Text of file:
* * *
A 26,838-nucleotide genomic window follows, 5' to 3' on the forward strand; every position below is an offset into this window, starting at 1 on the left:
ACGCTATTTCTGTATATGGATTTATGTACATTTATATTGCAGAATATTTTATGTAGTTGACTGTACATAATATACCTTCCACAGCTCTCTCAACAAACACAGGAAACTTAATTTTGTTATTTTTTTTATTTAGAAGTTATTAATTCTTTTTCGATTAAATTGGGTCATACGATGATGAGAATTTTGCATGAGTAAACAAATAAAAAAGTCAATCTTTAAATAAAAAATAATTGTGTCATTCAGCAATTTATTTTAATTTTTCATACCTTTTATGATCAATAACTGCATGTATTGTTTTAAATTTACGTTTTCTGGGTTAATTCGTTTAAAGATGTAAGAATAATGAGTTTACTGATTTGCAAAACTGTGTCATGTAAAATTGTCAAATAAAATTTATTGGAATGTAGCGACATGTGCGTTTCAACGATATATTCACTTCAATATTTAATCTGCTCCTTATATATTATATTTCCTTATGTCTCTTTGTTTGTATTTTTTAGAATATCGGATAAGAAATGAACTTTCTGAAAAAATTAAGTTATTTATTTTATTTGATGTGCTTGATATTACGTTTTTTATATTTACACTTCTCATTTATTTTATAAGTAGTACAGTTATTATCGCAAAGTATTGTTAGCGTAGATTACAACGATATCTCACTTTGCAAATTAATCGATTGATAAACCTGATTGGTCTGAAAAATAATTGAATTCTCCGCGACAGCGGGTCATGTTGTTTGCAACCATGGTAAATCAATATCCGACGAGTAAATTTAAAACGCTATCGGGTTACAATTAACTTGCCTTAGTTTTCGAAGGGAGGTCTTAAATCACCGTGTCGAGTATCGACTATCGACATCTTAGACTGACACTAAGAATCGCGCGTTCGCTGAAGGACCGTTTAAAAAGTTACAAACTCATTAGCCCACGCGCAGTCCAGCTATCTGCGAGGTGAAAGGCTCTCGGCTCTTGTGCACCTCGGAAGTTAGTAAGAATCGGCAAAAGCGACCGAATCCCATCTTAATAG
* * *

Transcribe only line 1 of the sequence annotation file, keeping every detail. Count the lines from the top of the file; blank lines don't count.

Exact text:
A 26,838-nucleotide genomic window follows, 5' to 3' on the forward strand; every position below is an offset into this window, starting at 1 on the left: